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The Punting Confessional – Thursday, August 8th 2013
After five losing days out of six, I drew stumps on Galway before Sunday’s all jumps card and if I’m being honest I called just one race at the meeting meaningfully right, the mile and a half premier handicap on Friday in which my main play Curley Bill just held on from my saver and place bet Bayan.
Clearly I got plenty wrong over the week, notably backing Trikala ahead of Hidden Oasis when keen to oppose the favourite Backdrop in the opening maiden on Friday and only having a token bet on Dark Crusader at a massive price in the 3yo handicap on Monday despite her being an impressive last time out winner for an in-form yard.
There are always lessons to be learned from such events however and let’s survey the car wreckage to see where the damage was done.
Though it is not easy at the time, the sensible punter has to allow for the fact that a bad period of losses can often be the result of randomness; if you are backing horses away from the front end of the market – as I prefer to do – long losing runs are inevitable and simply a consequence of your approach.
During a Festival week, when there is a sharp concentration of racing and strong opinions are often held, a losing streak could be more likely as there is simply more betting going on. There is little point feeling gutted about this but equally this should not be taken as carte blanche to continue punting foolishly; there is a time for self-examination but rarely is it the time itself.
In gambling, it is very easy to get things wrong, even calling a race right does not mean one gets paid, as I mentioned above in the Backdrop race. With this, it is also worth noting what one is doing right and I certainly backed a lot of horses that the early market called wrong at Galway, Usa at 11/1 (SP 6/1), Quinine at 8/1 (SP 9/2), Elegant Statesman at 9/2 (SP 9/4), Cairdiuil at 12/1 (SP 13/2) amongst others.
None of that quartet won and most never came close but if you’re backing horses at odds well in advance of starting price you have to be doing something right; as my whole approach is based on backing horses at bigger odds than their true value, one expects to see money come for them at some point as the market corrects itself.
Despite rain that was biblical at times, notably on Ladies’ Day, form held up well at Galway; at one point in the meeting, 12 of the last 16 favourites had won between Tuesday and Thursday. Of course, you then have the hacks saying that the professionals must be winning which is a misnomer, if anything it means that the mugs are winning.
Too many punters revert to the security blanket of the favourite when things are going against them; I have a couple of friends that like a punt without being seriously into it and if they chance upon a decent price winner for a fair return they don’t see that this is the best way to approach the game and instead return to backing short prices, their approach neatly summed up as: high strike rate, low returns, plenty of shouting, no real profit.
There is no meeting I dislike punting more than a card where I fancy a number of favourites as it means that I have to get a lot right and the upside is small due to the odds. I much prefer heading into a card with a few fancies at bigger prices and profit if even one of them clicks.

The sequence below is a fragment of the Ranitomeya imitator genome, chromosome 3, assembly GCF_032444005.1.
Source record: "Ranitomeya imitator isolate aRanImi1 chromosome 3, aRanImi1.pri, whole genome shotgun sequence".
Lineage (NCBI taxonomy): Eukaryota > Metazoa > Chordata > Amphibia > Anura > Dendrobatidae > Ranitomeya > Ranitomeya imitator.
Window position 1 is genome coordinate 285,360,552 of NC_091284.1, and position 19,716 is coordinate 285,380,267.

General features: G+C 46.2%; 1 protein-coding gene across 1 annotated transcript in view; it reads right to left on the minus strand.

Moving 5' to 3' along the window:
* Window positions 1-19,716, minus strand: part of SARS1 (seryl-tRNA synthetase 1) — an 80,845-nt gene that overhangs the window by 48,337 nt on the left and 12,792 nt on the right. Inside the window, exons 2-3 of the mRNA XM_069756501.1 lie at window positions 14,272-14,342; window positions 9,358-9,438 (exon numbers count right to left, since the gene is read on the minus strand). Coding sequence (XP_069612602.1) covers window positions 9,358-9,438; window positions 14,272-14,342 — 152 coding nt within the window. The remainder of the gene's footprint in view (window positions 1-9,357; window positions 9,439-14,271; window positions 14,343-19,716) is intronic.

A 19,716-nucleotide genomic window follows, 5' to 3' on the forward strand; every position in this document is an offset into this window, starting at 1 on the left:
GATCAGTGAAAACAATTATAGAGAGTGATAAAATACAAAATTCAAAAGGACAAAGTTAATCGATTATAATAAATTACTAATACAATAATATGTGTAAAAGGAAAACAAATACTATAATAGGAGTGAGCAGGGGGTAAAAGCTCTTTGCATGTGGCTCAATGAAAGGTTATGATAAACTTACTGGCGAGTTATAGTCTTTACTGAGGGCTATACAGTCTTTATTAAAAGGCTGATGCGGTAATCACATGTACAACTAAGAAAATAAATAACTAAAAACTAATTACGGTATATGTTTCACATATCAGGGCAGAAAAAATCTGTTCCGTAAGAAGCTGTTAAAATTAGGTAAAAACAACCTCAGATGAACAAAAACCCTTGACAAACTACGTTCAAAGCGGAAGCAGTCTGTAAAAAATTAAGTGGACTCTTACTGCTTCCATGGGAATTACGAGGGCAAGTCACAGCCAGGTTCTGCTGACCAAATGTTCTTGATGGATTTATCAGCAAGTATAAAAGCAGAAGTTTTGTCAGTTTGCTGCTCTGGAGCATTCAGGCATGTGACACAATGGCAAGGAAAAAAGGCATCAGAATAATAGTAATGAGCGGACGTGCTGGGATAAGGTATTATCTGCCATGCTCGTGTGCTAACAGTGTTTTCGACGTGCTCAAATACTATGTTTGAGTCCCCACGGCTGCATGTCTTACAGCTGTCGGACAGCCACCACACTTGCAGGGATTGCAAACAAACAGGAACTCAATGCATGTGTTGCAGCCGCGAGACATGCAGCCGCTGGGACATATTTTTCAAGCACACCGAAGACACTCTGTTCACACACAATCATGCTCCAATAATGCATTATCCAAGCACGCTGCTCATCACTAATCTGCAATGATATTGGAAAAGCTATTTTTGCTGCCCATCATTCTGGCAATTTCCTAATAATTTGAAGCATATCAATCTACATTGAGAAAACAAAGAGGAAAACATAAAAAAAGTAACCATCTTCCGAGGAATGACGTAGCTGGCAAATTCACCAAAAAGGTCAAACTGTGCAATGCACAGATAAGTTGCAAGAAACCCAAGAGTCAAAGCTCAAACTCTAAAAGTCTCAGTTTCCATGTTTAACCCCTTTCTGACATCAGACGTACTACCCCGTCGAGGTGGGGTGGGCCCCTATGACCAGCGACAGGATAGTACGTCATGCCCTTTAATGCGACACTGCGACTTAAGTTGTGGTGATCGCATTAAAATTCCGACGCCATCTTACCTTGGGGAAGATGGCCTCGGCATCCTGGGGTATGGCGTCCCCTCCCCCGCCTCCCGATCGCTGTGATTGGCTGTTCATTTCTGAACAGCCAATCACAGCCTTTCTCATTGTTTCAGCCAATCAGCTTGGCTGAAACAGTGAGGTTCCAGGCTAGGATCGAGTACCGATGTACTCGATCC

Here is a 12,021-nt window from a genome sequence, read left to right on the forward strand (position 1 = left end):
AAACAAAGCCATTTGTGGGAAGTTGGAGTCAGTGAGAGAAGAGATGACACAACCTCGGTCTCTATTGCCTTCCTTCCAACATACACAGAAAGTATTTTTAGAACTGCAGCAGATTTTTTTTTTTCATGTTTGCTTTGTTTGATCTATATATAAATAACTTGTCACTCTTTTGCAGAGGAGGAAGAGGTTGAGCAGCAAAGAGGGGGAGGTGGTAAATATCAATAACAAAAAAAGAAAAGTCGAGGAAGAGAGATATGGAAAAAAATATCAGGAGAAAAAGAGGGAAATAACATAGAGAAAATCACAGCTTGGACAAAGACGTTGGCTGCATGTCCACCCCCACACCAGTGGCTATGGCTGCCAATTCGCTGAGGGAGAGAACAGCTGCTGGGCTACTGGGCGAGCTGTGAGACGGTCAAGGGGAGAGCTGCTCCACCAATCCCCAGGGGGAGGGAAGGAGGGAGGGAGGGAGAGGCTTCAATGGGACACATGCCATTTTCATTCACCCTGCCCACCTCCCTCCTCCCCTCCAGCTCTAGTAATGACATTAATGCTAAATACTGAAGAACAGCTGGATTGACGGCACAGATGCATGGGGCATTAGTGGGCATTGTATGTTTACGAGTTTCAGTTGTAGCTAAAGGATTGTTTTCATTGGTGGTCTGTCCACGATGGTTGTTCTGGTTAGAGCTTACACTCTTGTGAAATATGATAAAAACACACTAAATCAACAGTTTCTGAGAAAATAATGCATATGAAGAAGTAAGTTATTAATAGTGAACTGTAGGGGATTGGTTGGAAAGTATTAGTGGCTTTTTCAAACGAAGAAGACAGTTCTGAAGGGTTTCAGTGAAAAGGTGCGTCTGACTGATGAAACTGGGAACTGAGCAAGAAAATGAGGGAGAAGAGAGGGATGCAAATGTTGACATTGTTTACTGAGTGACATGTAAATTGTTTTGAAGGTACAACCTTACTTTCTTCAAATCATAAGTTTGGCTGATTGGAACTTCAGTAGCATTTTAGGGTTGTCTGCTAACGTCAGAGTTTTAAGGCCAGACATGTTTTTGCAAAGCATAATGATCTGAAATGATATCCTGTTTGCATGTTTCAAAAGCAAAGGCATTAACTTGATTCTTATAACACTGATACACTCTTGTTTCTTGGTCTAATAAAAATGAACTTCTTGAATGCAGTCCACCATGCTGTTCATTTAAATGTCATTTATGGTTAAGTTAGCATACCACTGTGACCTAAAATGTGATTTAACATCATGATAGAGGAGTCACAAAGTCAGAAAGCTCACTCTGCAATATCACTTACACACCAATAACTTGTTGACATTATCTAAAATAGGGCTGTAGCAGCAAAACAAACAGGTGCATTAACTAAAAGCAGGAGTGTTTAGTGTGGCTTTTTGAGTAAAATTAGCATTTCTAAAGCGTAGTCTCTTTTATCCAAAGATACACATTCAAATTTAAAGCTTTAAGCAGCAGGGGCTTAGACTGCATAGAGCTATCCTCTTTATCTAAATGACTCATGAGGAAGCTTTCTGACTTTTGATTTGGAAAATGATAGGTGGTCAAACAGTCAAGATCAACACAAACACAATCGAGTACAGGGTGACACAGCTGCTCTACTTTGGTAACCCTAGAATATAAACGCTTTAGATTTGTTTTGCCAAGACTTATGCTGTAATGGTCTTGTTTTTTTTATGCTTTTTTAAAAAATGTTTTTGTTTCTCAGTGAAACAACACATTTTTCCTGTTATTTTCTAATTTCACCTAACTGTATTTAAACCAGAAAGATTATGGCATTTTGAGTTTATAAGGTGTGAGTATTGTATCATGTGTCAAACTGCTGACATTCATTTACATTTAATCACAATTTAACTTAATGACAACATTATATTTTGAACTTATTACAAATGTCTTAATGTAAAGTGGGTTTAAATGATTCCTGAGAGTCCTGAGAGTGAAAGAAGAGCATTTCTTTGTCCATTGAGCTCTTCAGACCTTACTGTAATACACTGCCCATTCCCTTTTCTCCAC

Many of these ideas about favourites apply to the Dermot Weld horses at the meeting as you simply need to get an awful lot right with his horses if backing them over the seven days. The SPs of his eleven winners were 9/10, 11/8, 2/5, 11/8, 1/5, evens, 11/4 twice, 8/15, 6/1 and evens again. At those sorts of prices, one would need to be an ultra-selective genius to make him pay at Galway; if you detect some bitterness in my tone you’re probably right as I backed him to have ten or fewer winners at 7/4!
I do struggle to call Weld’s horses at the meeting as it is often not the runners with standout form claims that win; the three of his horses that I backed over the week – Pay Day Kitten, Tandem and Stuccodor – all came to the track with form that was working out yet none made an impact.
Sour grapes aside, the almost saintly status accorded to Weld at the meeting is over-the-top; yes, it is admirable that he manages to peak his inmates for one week of the year and that he extracts wins out of bad horses in a competitive scene and seems to know what horses will handle the unusual track well but one also needs to note that most of the maidens at the meeting are handed to him on a plate with many of the other big yards sending out second-graders to make up the field if even taking their chance at all.
One pleasing trend to emerge from the meeting was the sight of other trainers getting in on the act, notably Tony Martin but also Ger Lyons. Lyons opting to aim a few good horses at the meeting – he won the big mile handicap with Brendan Brackan and also ran Group 1 entry Sniper in a maiden – is particularly interesting as he had scorned Galway in the past but perhaps he now comes to view it as a good shop window for his yard and he would certainly have many horses that, in class terms at least, would fit the programme offered at Galway.
An opening up of the meeting to yards other than Rosewell House would certainly be good for the meeting as a whole as it would make it more competitive though the course executive could hardly care less on that front; as we saw from the crowd figures that came through the deluge to make racing on the Thursday, they will turn up regardless.